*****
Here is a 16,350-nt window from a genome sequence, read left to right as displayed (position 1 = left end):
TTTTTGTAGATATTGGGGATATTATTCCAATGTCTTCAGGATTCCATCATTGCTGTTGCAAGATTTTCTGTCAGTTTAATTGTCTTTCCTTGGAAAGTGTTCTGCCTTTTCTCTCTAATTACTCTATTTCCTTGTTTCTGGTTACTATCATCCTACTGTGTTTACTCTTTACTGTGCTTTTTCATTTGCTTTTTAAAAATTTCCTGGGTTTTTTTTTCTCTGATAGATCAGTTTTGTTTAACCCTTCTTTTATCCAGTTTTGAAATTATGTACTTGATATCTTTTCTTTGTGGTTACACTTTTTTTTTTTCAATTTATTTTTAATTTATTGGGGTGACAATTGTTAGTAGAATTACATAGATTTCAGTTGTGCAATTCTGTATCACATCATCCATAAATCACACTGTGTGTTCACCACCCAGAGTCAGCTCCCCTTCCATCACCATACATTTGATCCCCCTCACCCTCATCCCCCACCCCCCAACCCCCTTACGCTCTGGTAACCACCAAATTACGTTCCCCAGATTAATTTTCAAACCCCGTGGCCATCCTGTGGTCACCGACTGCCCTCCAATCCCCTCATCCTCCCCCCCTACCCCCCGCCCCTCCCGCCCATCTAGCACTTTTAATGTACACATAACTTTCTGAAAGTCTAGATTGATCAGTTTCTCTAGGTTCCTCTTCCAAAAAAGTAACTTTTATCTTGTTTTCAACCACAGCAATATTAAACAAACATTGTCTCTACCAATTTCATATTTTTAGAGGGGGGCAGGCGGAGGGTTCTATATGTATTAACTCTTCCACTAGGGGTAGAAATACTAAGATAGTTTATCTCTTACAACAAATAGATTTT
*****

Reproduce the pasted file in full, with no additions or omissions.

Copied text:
Here is a 16,350-nt window from a genome sequence, read left to right as displayed (position 1 = left end):
TTTTTGTAGATATTGGGGATATTATTCCAATGTCTTCAGGATTCCATCATTGCTGTTGCAAGATTTTCTGTCAGTTTAATTGTCTTTCCTTGGAAAGTGTTCTGCCTTTTCTCTCTAATTACTCTATTTCCTTGTTTCTGGTTACTATCATCCTACTGTGTTTACTCTTTACTGTGCTTTTTCATTTGCTTTTTAAAAATTTCCTGGGTTTTTTTTTCTCTGATAGATCAGTTTTGTTTAACCCTTCTTTTATCCAGTTTTGAAATTATGTACTTGATATCTTTTCTTTGTGGTTACACTTTTTTTTTTTCAATTTATTTTTAATTTATTGGGGTGACAATTGTTAGTAGAATTACATAGATTTCAGTTGTGCAATTCTGTATCACATCATCCATAAATCACACTGTGTGTTCACCACCCAGAGTCAGCTCCCCTTCCATCACCATACATTTGATCCCCCTCACCCTCATCCCCCACCCCCCAACCCCCTTACGCTCTGGTAACCACCAAATTACGTTCCCCAGATTAATTTTCAAACCCCGTGGCCATCCTGTGGTCACCGACTGCCCTCCAATCCCCTCATCCTCCCCCCCTACCCCCCGCCCCTCCCGCCCATCTAGCACTTTTAATGTACACATAACTTTCTGAAAGTCTAGATTGATCAGTTTCTCTAGGTTCCTCTTCCAAAAAAGTAACTTTTATCTTGTTTTCAACCACAGCAATATTAAACAAACATTGTCTCTACCAATTTCATATTTTTAGAGGGGGGCAGGCGGAGGGTTCTATATGTATTAACTCTTCCACTAGGGGTAGAAATACTAAGATAGTTTATCTCTTACAACAAATAGATTTT